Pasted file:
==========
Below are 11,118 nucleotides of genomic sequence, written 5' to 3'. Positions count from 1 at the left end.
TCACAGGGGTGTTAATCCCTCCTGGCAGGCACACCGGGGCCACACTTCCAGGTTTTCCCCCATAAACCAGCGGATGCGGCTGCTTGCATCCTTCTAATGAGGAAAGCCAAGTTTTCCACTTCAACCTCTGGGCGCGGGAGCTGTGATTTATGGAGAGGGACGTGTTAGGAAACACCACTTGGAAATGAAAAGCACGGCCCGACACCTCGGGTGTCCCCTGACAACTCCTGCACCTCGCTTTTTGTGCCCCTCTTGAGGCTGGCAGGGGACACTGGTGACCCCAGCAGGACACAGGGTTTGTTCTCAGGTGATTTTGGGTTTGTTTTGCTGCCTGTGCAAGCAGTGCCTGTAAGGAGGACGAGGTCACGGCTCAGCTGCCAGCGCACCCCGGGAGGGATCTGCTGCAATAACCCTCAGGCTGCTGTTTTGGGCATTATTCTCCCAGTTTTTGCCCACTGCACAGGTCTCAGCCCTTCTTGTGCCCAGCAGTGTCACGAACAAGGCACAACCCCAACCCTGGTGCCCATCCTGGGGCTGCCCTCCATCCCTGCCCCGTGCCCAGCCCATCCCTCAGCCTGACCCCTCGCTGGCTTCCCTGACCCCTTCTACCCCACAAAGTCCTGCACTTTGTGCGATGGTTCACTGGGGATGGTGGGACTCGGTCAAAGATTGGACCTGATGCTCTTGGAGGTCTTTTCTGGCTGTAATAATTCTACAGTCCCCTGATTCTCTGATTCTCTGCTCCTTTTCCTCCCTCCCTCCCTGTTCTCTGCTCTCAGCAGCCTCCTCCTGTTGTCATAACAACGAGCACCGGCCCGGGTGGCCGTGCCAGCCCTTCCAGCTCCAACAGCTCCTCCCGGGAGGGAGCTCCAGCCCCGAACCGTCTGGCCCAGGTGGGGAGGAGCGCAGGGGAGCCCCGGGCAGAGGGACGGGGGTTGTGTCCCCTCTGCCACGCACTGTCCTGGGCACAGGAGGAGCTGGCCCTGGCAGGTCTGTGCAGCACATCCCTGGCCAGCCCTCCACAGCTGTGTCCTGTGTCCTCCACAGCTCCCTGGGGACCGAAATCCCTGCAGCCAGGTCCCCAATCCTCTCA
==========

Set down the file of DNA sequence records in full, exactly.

Below are 11,118 nucleotides of genomic sequence, written 5' to 3'. Positions count from 1 at the left end.
TCACAGGGGTGTTAATCCCTCCTGGCAGGCACACCGGGGCCACACTTCCAGGTTTTCCCCCATAAACCAGCGGATGCGGCTGCTTGCATCCTTCTAATGAGGAAAGCCAAGTTTTCCACTTCAACCTCTGGGCGCGGGAGCTGTGATTTATGGAGAGGGACGTGTTAGGAAACACCACTTGGAAATGAAAAGCACGGCCCGACACCTCGGGTGTCCCCTGACAACTCCTGCACCTCGCTTTTTGTGCCCCTCTTGAGGCTGGCAGGGGACACTGGTGACCCCAGCAGGACACAGGGTTTGTTCTCAGGTGATTTTGGGTTTGTTTTGCTGCCTGTGCAAGCAGTGCCTGTAAGGAGGACGAGGTCACGGCTCAGCTGCCAGCGCACCCCGGGAGGGATCTGCTGCAATAACCCTCAGGCTGCTGTTTTGGGCATTATTCTCCCAGTTTTTGCCCACTGCACAGGTCTCAGCCCTTCTTGTGCCCAGCAGTGTCACGAACAAGGCACAACCCCAACCCTGGTGCCCATCCTGGGGCTGCCCTCCATCCCTGCCCCGTGCCCAGCCCATCCCTCAGCCTGACCCCTCGCTGGCTTCCCTGACCCCTTCTACCCCACAAAGTCCTGCACTTTGTGCGATGGTTCACTGGGGATGGTGGGACTCGGTCAAAGATTGGACCTGATGCTCTTGGAGGTCTTTTCTGGCTGTAATAATTCTACAGTCCCCTGATTCTCTGATTCTCTGCTCCTTTTCCTCCCTCCCTCCCTGTTCTCTGCTCTCAGCAGCCTCCTCCTGTTGTCATAACAACGAGCACCGGCCCGGGTGGCCGTGCCAGCCCTTCCAGCTCCAACAGCTCCTCCCGGGAGGGAGCTCCAGCCCCGAACCGTCTGGCCCAGGTGGGGAGGAGCGCAGGGGAGCCCCGGGCAGAGGGACGGGGGTTGTGTCCCCTCTGCCACGCACTGTCCTGGGCACAGGAGGAGCTGGCCCTGGCAGGTCTGTGCAGCACATCCCTGGCCAGCCCTCCACAGCTGTGTCCTGTGTCCTCCACAGCTCCCTGGGGACCGAAATCCCTGCAGCCAGGTCCCCAATCCTCTCA